Summary: Bare Bones
Kaysen sees the hospital as a place of both shelter and captivity. Confined to the ward, the girls can avoid taking responsibility for schoolwork, parents’ wishes, and jobs. The patients’ families pay hefty fees for their children’s treatment. Kaysen wonders whether she and her fellow patients are confined to the hospital in place of all the other crazy people in their families. Torrey, a new patient from Mexico with an amphetamine habit, joins the ward. Torrey’s parents blame her for her addiction and the troubles in their family, including her mother’s alcoholism. Torrey is happy to be at McLean, away from Mexico, drugs, and her abusive family. Eventually, Torrey’s parents come to take her home, and Lisa hatches an escape plan. The girls pool their money while Lisa causes a scene to ensure that Torrey will travel to the airport with only one nurse. Torrey is uncertain and scared, despite Lisa’s assurances. But Valerie is a step ahead of Lisa and gives Torrey Thorazine, a powerful sedative, to keep her from running away. After Torrey’s departure, the girls are overcome by boredom. They devise a plan to circulate around the ward according to a schedule. Kaysen becomes preoccupied with her hand and wonders whether it has any bones in it. She begins to scratch at her hand, trying to tear off the skin to examine the inside. Georgina finds Valerie, who rushes in with Thorazine. As the drug’s effects wash over her, Kaysen takes comfort in the fact that she is finally demonstrably mentally ill and won’t have to leave the hospital.
Summary: Dental Health
Kaysen is stricken with a wisdom tooth infection. Valerie takes her to the hospital dentist, who recommends surgery to treat the abscess. Kaysen refuses, and Valerie quietly supports her by suggesting antibiotics to the dentist. Valerie later commends Kaysen for refusing treatment by the McLean dentist. The infection subsides with a course of penicillin, but Kaysen has an allergic reaction to the antibiotic. Valerie suggests that Kaysen visit a dentist in Boston. The girls are excited about Kaysen’s impending trip into the city and propose ideas for what she should do while outside the hospital. After the surgery, Kaysen demands to know how long she was unconscious. The doctor is confused by Kaysen’s adamant questioning. “It’s my time and I need to know how much it was,” she shouts. Kaysen cries at the thought that she will never know how much time she lost.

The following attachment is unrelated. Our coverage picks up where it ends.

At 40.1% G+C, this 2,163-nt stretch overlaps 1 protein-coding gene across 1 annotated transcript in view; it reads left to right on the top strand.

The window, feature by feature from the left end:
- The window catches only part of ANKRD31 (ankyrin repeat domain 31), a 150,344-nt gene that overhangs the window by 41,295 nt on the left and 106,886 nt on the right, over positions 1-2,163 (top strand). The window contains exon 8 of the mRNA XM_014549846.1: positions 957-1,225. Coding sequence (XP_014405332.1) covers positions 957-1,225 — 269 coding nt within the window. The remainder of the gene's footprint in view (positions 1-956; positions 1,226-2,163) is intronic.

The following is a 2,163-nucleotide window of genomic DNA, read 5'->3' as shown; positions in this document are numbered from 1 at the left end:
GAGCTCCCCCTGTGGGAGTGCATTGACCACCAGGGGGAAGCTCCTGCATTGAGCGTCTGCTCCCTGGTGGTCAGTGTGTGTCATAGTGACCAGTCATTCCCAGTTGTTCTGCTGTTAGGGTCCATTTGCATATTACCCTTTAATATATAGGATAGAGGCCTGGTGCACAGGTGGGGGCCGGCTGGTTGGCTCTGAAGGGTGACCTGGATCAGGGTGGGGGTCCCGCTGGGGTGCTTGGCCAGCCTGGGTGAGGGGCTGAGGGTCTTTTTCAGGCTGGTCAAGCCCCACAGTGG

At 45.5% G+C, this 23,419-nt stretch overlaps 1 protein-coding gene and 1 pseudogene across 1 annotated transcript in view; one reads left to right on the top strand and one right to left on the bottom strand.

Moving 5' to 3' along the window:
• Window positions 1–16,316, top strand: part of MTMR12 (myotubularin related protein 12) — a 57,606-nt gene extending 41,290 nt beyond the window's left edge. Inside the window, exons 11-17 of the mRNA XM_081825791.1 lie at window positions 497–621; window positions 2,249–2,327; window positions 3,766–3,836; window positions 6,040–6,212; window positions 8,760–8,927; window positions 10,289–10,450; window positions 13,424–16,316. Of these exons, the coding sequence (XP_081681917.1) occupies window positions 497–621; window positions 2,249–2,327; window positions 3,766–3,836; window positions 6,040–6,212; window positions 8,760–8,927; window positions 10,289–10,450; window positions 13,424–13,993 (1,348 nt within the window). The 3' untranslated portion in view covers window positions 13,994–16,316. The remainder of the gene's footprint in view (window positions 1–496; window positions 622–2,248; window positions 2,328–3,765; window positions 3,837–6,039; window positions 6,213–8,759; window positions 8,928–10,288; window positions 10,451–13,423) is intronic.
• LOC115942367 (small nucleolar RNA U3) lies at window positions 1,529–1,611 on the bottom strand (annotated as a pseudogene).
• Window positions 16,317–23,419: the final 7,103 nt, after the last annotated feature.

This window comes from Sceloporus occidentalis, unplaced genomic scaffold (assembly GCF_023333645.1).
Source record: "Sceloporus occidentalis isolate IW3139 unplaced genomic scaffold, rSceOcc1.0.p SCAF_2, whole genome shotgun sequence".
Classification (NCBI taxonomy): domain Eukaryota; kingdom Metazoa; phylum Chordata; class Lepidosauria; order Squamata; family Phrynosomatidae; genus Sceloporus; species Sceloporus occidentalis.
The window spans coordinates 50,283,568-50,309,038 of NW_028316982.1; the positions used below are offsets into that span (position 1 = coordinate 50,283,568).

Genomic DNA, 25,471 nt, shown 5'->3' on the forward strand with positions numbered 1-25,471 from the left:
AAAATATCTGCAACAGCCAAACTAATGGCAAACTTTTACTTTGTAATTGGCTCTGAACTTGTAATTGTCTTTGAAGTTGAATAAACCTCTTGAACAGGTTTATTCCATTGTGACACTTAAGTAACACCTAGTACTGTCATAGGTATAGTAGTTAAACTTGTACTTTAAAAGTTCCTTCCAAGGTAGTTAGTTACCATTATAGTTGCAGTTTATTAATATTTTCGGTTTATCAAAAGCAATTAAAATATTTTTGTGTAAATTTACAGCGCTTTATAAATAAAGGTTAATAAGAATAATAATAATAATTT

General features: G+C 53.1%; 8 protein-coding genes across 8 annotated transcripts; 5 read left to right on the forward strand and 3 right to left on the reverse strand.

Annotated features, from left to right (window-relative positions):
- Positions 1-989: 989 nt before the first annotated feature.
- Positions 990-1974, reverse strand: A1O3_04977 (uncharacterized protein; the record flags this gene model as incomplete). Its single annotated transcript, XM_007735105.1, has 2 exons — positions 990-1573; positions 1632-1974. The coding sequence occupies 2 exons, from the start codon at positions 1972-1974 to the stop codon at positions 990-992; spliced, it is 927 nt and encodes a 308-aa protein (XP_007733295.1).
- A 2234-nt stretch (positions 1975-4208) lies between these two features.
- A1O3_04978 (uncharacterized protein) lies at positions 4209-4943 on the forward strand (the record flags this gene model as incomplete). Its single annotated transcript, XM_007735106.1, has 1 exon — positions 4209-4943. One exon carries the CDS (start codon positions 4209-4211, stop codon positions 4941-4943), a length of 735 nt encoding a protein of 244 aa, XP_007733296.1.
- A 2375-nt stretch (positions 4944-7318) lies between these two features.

The chapter title “Bare Bones” articulates the conflicting sensations of total helplessness and freedom that Kaysen feels as a patient at McLean. “In a strange way we were free,” she says. “We had nothing more to lose.” Stripped of self-determination, the girls respond by embracing the slim protections offered by their confinement. By claiming to be “too upset,” they can avoid annoyances such as phone calls from parents or visits from outsiders. The girls are able to take some ownership of their powerlessness, hiding behind diagnoses to avoid accountability. The Torrey episode illustrates this strange blend of captivity and freedom. Fleeing her family as much as her drug addiction, Torrey feels liberated by her confinement to the hospital. Here, there are no readily available drugs or dysfunctional parents to tempt or abuse her. The tenuousness of the girls’ control over their own situations is exposed, however, when Lisa hatches a plan to help Torrey escape from her parents, who have come to Boston to return their daughter to Mexico. Despite an impressive performance from Lisa, the nurses halt any escape by using their ultimate weapon: medication. The aftermath of Torrey’s aborted escape leaves the girls in a funk, the fragility of their power exposed. The episode serves as a catalyst for Kaysen’s breakdown. In the most frank admission of mental illness in the book, Kaysen describes her psychic break with reality that leaves her raving and scared. Having yielded to her darkest impulses, she says, Kaysen feels “safe” because “nobody could take [her] out of there.” Kaysen has struggled with a nagging question throughout her stay at McLean: is she actually ill? An odd comfort comes of the realization that she is in fact sick. Exhibiting a form of Stockholm syndrome, a phenomenon in which hostages grow to identify with their captors, Kaysen is relieved that she won’t have to leave the hospital anytime soon.
Kaysen’s trip to the dentist revisits one of the book’s motifs—the importance of time. Upon waking from a routine dental procedure, Kaysen demands to know how much time she spent under anesthesia. Having spent months in an environment in which time is punctuated predictably by routine and nurse checks, Kaysen is hypersensitive to time’s passing. She is acutely aware that she is living outside of time, sidelined while the rest of the world moves on. This realization induces a fixation on the moment-to-moment passage of time as a means of exerting some feeble control over it; if she can measure time, she can track its progress.
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